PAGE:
"Michael Kantor’s Sleeping Beauty is a blood-pulsing, dream-scouring take on one of the great stories of our collective consciousness where fear and desire are as interchangeable as twin blades."
Three points of note during the play:
- near the end of Act One, our heroine has glitter rain down upon her - fine, gold glitter, that sticks to her hair and her legs and sprinkles in soft showers as she hurtles from one side of the stage to the other showing us her portfolio of acting faces she learned at Drama School (she stopped doing so much of that in Act Two: bless) and I remembered just how much I like glitter (bored already, Michelle?)
- as Act Two starts, I start to worry I've become one of those middle-aged women who buy tickets and go to plays in town after reading about them in The Age to then discover she's $47 out of pocket and a bit lost - maybe I'm just past it and can't understand what's going on because I'm just not smart enough, not cultured enough, not read the right books, got the right in-jokes, found the right groove. Then I remembered that I'm me, and I am excellent LOLz, and the truth is: this play just isn't very good.
- plugging our way through Act Two, our heroine has confetti rain down upon her - I wish her character would do the decent thing and kill herself so the play can end.
Michelle: So, this is what I think.. I think that the play was about growing up. The family unit, right? mum, dad, daughter and son and they adored the daughter and they have plans for her life and that's when the box came down on her bed while she was in it, they pigeon-holed her into her future and she fought against the box, well.. not very hard but she had just pricked herself on the spinning wheel - was that a drug metaphor or a sexual reference? the "prick" was red, maybe she got her period - so, anyway, she gets out of the box and that's like she's rebelling against their ideas, their plans, their idea of how her life should be. She goes out in the world and it's scary and she doesn't cope so well at first but then she kinda gets the hang of it, but falls into and out of love and is hurt and mucks up and finds drugs and alcohol and music and parties and all that stuff and when she gets a bit older she wants more from her relationships and her life and she longs for her childhood again, for the safety of home, and so she goes home, she takes off her shoes and her pink chicken coat and .. well, okay.. this is where it got a bit weird because I couldn't work out why she was kissing her brother (the guy in the white chicken coat) so maybe he was never a brother but a next-door-neighbour who used to sit on their couch and watch their tv, and was now out (Out?) in the world too but strangling chickens or whatever it was he was doing with all that blood on his hands and I'm not even gonna go anywhere near why he was tied up and blindfolded for a while there - did you notice that his hips moved independently to the rest of his body? he was a weird moving dude - so she falls in love with him and the Mum and Dad are really happy to have their girl home and she and the next-door-neighbour-boy are really happy and they snuggle and canoodle and the Mum and Dad party like it's 1999 but then another box comes down and covers them both and maybe this box represents all the expectations their parents and society bestow upon them now they're a couple and have a set path to follow and then suddenly everything falls apart and life sucks and he's gone and she's alone and is just gonna end up old and pointless like her parents but more alone because the boy-next-door has mysteriously disappeared (probably turned out he was gay or too deep into the BDSM scene), but then she finds God with a bunch of Christians including the boy-next-door-exhusband (the Christians must have cured him of his wayward ways) who convince her that suicide is not the way even though they sing her there's life after death, which is a good enough reason to let her go see, I reckon. She decides to love life, honour her parents and praise the Lord and the whole world (cue: mirror ball) is in her hands and BONUS, there's life after death. The End. That's my best stab at what I think that play was about.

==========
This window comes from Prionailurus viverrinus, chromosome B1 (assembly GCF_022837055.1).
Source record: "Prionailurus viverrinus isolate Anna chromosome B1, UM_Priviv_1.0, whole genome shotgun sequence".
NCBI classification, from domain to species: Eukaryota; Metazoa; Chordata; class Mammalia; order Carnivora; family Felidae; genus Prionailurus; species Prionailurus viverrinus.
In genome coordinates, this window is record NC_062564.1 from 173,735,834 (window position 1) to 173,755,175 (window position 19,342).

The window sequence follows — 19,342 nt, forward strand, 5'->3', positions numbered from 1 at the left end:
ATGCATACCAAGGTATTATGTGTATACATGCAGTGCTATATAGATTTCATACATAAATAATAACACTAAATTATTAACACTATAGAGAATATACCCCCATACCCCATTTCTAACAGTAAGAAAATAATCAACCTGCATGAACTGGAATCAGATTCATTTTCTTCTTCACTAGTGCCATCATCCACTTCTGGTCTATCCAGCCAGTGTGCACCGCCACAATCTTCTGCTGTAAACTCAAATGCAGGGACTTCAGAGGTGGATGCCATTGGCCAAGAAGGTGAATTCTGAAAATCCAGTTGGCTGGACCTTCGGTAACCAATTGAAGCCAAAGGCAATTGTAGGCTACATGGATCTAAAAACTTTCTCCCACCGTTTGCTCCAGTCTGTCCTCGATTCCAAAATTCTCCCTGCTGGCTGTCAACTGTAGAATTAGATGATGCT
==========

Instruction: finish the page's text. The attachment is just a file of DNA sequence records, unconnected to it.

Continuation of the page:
Fox: Well if that was your best stab at the play, I wish you'd stabbed it a lot harder.